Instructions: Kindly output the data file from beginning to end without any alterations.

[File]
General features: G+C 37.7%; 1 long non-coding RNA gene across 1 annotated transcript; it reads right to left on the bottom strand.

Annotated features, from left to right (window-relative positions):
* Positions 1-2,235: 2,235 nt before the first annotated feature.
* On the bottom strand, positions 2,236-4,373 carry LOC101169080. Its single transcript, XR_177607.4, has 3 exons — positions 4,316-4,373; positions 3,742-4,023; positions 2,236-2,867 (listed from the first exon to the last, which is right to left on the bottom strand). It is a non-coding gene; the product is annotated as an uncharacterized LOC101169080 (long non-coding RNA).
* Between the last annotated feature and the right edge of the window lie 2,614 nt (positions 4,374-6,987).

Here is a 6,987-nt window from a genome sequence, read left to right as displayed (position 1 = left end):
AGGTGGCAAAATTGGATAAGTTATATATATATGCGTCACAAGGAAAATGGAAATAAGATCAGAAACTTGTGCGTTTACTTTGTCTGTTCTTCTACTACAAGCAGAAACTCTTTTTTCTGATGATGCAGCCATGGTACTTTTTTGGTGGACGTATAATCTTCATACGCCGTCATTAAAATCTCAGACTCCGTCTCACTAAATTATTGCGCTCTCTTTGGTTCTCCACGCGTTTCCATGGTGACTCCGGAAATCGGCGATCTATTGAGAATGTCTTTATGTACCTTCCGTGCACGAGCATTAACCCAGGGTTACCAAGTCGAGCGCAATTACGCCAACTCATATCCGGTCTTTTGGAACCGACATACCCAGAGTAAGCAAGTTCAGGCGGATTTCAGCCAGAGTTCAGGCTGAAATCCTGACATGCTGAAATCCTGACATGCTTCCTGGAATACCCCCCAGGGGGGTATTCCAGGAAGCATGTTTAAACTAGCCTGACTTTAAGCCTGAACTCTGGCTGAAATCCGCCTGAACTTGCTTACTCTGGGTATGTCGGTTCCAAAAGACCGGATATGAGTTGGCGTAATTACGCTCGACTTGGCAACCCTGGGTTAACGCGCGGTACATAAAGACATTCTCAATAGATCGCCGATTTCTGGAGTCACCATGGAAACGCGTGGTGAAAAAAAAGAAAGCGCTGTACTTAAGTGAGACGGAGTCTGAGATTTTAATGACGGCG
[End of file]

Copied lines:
General features: G+C 37.7%; 1 long non-coding RNA gene across 1 annotated transcript; it reads right to left on the bottom strand.

Annotated features, from left to right (window-relative positions):
* Positions 1-2,235: 2,235 nt before the first annotated feature.
* On the bottom strand, positions 2,236-4,373 carry LOC101169080. Its single transcript, XR_177607.4, has 3 exons — positions 4,316-4,373; positions 3,742-4,023; positions 2,236-2,867 (listed from the first exon to the last, which is right to left on the bottom strand). It is a non-coding gene; the product is annotated as an uncharacterized LOC101169080 (long non-coding RNA).
* Between the last annotated feature and the right edge of the window lie 2,614 nt (positions 4,374-6,987).

Here is a 6,987-nt window from a genome sequence, read left to right as displayed (position 1 = left end):
AGGTGGCAAAATTGGATAAGTTATATATATATGCGTCACAAGGAAAATGGAAATAAGATCAGAAACTTGTGCGTTTACTTTGTCTGTTCTTCTACTACAAGCAGAAACTCTTTTTTCTGATGATGCAGCCATGGTACTTTTTTGGTGGACGTATAATCTTCATACGCCGTCATTAAAATCTCAGACTCCGTCTCACTAAATTATTGCGCTCTCTTTGGTTCTCCACGCGTTTCCATGGTGACTCCGGAAATCGGCGATCTATTGAGAATGTCTTTATGTACCTTCCGTGCACGAGCATTAACCCAGGGTTACCAAGTCGAGCGCAATTACGCCAACTCATATCCGGTCTTTTGGAACCGACATACCCAGAGTAAGCAAGTTCAGGCGGATTTCAGCCAGAGTTCAGGCTGAAATCCTGACATGCTGAAATCCTGACATGCTTCCTGGAATACCCCCCAGGGGGGTATTCCAGGAAGCATGTTTAAACTAGCCTGACTTTAAGCCTGAACTCTGGCTGAAATCCGCCTGAACTTGCTTACTCTGGGTATGTCGGTTCCAAAAGACCGGATATGAGTTGGCGTAATTACGCTCGACTTGGCAACCCTGGGTTAACGCGCGGTACATAAAGACATTCTCAATAGATCGCCGATTTCTGGAGTCACCATGGAAACGCGTGGTGAAAAAAAAGAAAGCGCTGTACTTAAGTGAGACGGAGTCTGAGATTTTAATGACGGCG